About The Artist
Hull born and London based, the exploratory and improvisational approach to making art we find in Richie Culver’s growing oeuvre can be seen as an outcome of the tensions between binary cultural and social opposites – provincial vs. cosmopolitan; cash-strapped vs. affluent; art museum high vs. street-cultural lows. In what seems an examination of ones experience and inner self, the material outcome of this attitude to creativity can take any one of a range of forms, from gritty documentary photography (much of it made during a period working on a trailer park) to urban bricolage, from primitively executed drawings and paintings through to video. Highly style conscious and yet pragmatic, there is a kind of punk aesthetic at work in Culver’s approach both to art-making and to exhibiting.
With the most recent high profile outings to date including shows at the LN-CC concept store in Dalston and the antiquarian bookshop Maggs Bros in Mayfair, he would demonstrate that with the right attitude an artist can communicate in one of any mediums, be that found magazines, satellite dishes, milk crates, a Ventolin inhaler… and even his own heartache.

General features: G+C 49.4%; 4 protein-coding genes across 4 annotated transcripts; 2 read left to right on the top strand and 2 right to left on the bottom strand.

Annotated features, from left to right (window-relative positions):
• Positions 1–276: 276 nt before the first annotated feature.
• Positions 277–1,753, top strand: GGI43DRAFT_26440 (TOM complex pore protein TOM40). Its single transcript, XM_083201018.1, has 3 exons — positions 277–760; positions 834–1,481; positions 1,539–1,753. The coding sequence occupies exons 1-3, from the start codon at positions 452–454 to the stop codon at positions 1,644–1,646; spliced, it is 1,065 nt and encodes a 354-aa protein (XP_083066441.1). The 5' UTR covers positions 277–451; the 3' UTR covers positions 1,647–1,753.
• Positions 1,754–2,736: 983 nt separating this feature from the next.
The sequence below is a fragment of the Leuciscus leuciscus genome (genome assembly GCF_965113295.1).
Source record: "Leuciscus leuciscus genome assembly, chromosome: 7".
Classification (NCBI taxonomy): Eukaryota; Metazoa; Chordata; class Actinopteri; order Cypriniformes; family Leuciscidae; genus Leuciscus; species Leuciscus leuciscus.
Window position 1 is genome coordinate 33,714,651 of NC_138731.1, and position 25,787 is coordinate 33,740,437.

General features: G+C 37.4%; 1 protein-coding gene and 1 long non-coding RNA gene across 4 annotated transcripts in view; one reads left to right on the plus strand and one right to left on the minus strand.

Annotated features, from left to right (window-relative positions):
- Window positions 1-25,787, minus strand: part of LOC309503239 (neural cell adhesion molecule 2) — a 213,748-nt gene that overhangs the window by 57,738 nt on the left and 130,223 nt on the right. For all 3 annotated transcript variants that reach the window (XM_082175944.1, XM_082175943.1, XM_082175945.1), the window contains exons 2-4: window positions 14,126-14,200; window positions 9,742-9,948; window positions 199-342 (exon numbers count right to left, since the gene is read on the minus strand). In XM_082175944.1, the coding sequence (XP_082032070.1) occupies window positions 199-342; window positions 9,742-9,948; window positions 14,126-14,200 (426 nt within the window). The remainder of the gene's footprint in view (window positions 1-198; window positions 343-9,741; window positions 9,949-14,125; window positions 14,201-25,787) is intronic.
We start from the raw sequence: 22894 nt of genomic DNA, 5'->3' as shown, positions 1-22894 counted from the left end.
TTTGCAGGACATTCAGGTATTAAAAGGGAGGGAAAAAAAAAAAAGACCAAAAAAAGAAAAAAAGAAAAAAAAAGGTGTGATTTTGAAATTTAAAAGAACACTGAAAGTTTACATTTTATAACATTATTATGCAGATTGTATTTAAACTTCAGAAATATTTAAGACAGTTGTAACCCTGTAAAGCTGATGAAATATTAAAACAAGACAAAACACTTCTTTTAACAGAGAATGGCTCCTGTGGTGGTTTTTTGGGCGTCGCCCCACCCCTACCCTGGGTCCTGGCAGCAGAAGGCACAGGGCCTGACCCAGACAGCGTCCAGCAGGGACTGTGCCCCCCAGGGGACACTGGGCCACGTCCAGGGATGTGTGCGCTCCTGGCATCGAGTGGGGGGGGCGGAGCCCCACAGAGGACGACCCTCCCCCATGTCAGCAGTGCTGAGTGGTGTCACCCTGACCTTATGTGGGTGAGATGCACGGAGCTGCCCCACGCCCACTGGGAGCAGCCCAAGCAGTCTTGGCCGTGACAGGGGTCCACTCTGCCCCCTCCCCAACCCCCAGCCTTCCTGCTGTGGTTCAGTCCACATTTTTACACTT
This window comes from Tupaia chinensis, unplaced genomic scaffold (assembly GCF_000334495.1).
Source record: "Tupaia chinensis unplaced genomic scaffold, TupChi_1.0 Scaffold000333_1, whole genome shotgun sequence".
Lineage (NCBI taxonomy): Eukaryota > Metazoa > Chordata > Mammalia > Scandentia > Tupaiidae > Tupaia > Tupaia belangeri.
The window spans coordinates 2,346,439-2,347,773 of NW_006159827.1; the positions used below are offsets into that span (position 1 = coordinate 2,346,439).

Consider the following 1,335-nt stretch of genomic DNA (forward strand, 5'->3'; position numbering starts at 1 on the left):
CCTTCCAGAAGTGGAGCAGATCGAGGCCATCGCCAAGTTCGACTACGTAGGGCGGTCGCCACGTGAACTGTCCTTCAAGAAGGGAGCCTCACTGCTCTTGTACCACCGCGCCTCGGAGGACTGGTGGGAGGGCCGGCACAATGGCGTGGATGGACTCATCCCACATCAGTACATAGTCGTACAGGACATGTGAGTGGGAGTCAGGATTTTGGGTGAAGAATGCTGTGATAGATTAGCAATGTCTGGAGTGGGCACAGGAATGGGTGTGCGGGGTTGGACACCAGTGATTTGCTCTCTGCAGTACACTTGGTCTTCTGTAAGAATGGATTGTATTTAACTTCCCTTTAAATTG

In exotic surroundings and only 8 meters from the edge of the Molo, Skur 2 occupies one of several reclaimed warehouses on Stavanger harbour. It was renovated 8 years ago for the sole purpose of housing an art gallery and to become the home of contemporary art works from the Stavanger International Collection: www.sicart.net. An additional role developed over the years, with the gallery also becoming a key venue in Stavanger’s buregeoning art scene, and a popular venue for international art exhibitions, concerts, receptions, seminars and lectures on contemporary art.
Every other year, the exhibition of the appointed Norwegian ONS Artist of the Year takes place at the gallery, with Håkon Gullvåg (www.hakon-gullvag.no), Roald Kyllingstad (www.roaldkyllingstad.com) and Per Dybvig (www.we-find-wildness.com) all having exhibited their work there.
No longer a traditional art gallery, Skur 2′s primary role is to present visual art, and the curators are dedicated to looking for young and interesting artists to show their work in the gallery rooms, in between the galleries more or less permanent presentation of works from the SIC collection. Skur 2`s manifesto is simple: By investing in interesting art and artists, more people, young and old, they are able to build relationships with galleries and museums, and hopefully along the way, start building their own art collections.
Skur 2 in Skavanger is directed by Tone and Tor Dagfinn Veen. More details on the gallery can be found here: www.skur2.no.